Russian TV has shown off the country’s gigantic “Satan” missile payload bus
In a surprising move, Russian state media released footage of the payload module of Russia's R-36M2 intercontinental ballistic missile (ICBM) for the first time. On November 20, 2022, Military Russia blogger and Russian military analyst Dmitry Kornev shared still images of the missile on Twitter.
This missile, also called the SS-18 Mod 5 "Satan," has one of the largest payloads of any ICBM ever made and is set up as a so-called multiple independently targetable reentry vehicle, or MIRV.
The video was first broadcast on Russia-24 and TV Zvezda, two state-run television networks. As reported by The Drive, Kornev says that the video was made public after the first full-scale launch of the RS-28 Sarmat ICBM in April 2022. In time, the R-36M2 is anticipated to replace the RS-28 in Russian service.
1/ SS-18 mod5 SATAN / R-36M2 / 15A18M combat stage (bus) from several videos appeared on Russian TV after the first and so far the only launch of the Sarmat heavy ICBM on April 20, 2022— MilitaryRussia.Ru (@DnKornev) November 20, 2022
Firstly, for the first time we see in such detail the fully combat stage (bus) pic.twitter.com/3bPDcwxQRg
In the early 1980s, the Soviet Union started making the R-36M2, a two-stage (not counting the payload bus) liquid-fueled silo-launched ICBM launched from a silo. It was meant to be a more accurate and all-around better version of the R-36M.
In the 1970s, the original R-36M started replacing earlier R-36-series missiles.
One of the most important differences between the R-36M and the R-36 also called the SS-9 "Scarp," is that the newer version uses a gas generator to release the missile from the silo before its main rocket motors start up.
This is called a "cold launch system."
The R-36M2, frequently referred to as a "heavyweight" ICBM, is enormous, measuring almost 10 feet in diameter (3 meters) and weighing just over 211 tonnes when fully fueled, according to the Federation of American Scientists (FAS).
Comparatively, the LGM-30G Minuteman III of the U.S. Air Force measures just under 60 feet (18.3 m) in length, is five and a half feet (1.67 meters) wide, and weighs just under 40 tonnes when launched. With a length of almost 69 feet (21.1 meters), a diameter of just over seven and a half feet (2.34 meters), and a launch weight of close to 98 tonnes, the larger LGM-118A Peacekeeper, which the U.S. Air Force withdrew from service in 2005, was still much smaller.
The "Satan" missile is a monster
The pictures that Kornev put online show how big the R-36M2 is. The bus has two rows of seven seats and can fit up to 14 warheads. The approximate yield of these warheads is disputed; some sources claim that it is between 550 and 750 kilotons, while others claim that it might be between 750 and one megatons.
That is a lot of destructive potential in one place!
Kornev claims that each of these missiles typically carries ten warheads. Instead, the remaining four slots are occupied by "penetration aids," which include decoys and other tools meant to make it difficult for enemy forces to identify which of the approaching items are genuine threats, follow them, and maybe try to intercept them.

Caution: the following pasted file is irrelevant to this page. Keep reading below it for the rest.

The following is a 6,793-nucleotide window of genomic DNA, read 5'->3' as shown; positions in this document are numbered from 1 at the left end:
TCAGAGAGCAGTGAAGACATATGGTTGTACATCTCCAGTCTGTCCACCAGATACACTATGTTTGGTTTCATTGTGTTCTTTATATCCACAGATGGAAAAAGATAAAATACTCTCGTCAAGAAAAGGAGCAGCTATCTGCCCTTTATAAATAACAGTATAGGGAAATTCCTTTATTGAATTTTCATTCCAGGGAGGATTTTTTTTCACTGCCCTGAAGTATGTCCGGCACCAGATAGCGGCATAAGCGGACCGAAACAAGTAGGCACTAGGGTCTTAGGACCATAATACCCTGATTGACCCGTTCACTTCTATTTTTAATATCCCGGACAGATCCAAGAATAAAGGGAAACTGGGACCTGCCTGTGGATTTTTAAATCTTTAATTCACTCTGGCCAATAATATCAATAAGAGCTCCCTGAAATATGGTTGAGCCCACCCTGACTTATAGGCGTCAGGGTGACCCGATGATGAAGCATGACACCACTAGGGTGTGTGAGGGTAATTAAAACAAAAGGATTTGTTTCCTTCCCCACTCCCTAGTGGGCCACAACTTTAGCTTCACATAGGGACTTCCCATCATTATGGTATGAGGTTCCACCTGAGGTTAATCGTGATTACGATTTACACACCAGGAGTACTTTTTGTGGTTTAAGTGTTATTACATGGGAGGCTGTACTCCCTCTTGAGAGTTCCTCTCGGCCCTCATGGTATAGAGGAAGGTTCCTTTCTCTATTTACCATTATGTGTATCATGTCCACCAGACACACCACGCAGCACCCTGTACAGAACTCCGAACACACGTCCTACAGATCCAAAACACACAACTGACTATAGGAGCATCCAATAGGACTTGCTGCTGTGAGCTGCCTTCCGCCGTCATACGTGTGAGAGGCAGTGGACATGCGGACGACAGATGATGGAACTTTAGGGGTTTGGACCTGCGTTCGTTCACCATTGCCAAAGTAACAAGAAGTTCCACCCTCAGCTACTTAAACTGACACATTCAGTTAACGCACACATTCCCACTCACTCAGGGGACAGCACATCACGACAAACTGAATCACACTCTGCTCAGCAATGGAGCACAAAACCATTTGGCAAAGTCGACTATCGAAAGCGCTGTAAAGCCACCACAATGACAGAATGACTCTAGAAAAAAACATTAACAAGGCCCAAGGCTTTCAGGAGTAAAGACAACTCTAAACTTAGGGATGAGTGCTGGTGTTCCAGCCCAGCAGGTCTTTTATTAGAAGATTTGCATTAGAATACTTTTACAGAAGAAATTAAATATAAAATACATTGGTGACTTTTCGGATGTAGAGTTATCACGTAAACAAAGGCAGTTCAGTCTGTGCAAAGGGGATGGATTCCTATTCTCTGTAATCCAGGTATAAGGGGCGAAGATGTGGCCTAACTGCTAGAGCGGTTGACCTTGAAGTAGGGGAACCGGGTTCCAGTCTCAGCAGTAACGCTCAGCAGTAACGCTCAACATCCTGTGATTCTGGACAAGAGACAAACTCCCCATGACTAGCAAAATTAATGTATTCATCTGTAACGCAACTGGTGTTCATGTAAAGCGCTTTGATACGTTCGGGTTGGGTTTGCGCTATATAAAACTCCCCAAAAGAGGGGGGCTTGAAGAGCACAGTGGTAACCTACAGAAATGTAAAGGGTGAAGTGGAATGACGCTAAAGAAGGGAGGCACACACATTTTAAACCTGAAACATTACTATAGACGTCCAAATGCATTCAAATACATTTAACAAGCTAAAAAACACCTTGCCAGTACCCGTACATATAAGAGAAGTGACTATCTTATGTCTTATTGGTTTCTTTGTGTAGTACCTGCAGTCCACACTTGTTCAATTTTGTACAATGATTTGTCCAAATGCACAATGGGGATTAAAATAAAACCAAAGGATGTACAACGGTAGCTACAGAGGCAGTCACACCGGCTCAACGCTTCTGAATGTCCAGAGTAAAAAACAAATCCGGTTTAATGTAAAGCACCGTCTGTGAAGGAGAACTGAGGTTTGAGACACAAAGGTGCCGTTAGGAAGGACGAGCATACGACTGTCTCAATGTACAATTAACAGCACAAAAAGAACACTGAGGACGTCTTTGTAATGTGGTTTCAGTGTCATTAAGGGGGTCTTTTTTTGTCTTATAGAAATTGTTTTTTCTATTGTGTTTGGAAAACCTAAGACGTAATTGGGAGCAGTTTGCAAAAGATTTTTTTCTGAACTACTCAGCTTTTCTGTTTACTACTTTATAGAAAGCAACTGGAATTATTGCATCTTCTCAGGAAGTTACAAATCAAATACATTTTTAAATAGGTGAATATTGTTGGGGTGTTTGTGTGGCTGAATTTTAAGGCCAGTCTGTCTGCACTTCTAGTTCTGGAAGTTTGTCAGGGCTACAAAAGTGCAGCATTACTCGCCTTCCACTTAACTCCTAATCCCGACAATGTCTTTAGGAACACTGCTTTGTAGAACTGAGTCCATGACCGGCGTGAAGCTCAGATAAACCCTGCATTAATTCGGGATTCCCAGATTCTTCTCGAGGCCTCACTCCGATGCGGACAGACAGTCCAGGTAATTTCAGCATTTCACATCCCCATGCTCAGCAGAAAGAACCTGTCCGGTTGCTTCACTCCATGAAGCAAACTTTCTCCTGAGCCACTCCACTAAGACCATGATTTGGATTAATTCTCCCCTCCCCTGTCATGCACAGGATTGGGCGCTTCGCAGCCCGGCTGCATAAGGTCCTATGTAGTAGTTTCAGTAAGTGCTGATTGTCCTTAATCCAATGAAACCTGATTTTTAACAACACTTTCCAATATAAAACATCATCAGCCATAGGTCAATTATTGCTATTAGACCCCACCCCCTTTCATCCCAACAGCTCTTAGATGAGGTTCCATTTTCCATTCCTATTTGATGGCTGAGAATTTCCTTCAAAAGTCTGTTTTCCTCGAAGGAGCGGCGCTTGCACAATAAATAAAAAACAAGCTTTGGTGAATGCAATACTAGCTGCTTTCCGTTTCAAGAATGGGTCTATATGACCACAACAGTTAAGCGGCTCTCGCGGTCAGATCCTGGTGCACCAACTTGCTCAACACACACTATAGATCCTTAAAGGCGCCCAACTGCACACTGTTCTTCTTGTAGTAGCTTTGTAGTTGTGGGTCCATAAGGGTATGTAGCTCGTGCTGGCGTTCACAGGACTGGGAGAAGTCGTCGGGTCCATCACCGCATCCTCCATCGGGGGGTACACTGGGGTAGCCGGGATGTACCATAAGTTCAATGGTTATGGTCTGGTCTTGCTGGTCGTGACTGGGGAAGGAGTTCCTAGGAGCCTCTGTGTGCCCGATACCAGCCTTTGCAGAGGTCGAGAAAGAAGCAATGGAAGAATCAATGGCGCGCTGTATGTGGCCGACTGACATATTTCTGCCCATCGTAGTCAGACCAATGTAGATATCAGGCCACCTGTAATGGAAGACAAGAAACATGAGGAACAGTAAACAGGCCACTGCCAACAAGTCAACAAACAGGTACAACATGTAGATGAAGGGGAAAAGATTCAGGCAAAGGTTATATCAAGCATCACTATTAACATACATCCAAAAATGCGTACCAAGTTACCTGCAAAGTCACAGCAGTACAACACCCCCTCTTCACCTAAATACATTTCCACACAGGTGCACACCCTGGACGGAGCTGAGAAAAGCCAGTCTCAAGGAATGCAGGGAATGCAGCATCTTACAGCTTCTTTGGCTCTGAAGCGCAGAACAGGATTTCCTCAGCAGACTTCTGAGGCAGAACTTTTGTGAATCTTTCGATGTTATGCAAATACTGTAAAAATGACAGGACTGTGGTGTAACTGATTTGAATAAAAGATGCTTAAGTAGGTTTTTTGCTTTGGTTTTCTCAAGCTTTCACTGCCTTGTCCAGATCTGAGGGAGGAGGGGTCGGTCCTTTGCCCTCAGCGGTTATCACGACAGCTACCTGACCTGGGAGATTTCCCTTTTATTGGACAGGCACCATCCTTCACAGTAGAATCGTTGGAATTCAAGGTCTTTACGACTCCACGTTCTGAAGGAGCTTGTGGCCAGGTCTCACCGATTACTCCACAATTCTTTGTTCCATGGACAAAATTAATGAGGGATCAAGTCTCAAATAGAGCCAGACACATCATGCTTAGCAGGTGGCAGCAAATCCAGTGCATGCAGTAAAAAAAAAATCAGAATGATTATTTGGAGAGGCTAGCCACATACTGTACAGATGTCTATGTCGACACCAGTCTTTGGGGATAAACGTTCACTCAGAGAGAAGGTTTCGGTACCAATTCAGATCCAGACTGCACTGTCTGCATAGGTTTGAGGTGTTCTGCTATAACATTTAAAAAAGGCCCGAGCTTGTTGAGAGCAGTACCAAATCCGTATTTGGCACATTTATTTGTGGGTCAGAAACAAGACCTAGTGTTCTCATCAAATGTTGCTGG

In a few of the still images, Kornev posted on Twitter, items in front of the bus appear to be decoys or at least mock-ups of them.
The bus appears to have four separate rocket motors at the back that would launch it into space and then deliver its warheads and penetrating aids over numerous targets along a predetermined course.
The images show some interesting features of the payload bus
The photos of the R-36M2's payload bus also reveal a particularly intriguing detail at the nosecone's tip. At first appearance, this might be an aerospike that reduces drag, like the Trident family of ballistic missiles launched from submarines by the U.S. Navy in broad strokes.
The aerospikes assist in lowering drag during launch on those weapons, which have relatively blunt nose cones built to allow more interior capacity without lengthening overall. The protrusion on the Russian missile, according to Kornev, is a component of the system for detaching the nose cone from the rest of the payload bus so the warheads and penetration aids can be released.
It's unknown why the Russians chose to flaunt these R-36M2 specifications openly. These missiles will be replaced entirely, but it is unclear when their replacement, the RS-28 Sarmat, also known as the SS-X-30 "Satan 2," will start to be used.
It was initially intended for those new ICBMs to begin being placed into silos last year, but this is yet, allegedly, to happen.
Even before Russia's full-scale invasion of Ukraine in February, which resulted in severe international sanctions and other pressures on the nation's defense industrial base, there were delays in the RS-28's development.
According to rumors, the Kremlin has canceled its most recent long-term defense investment plans due to the war.
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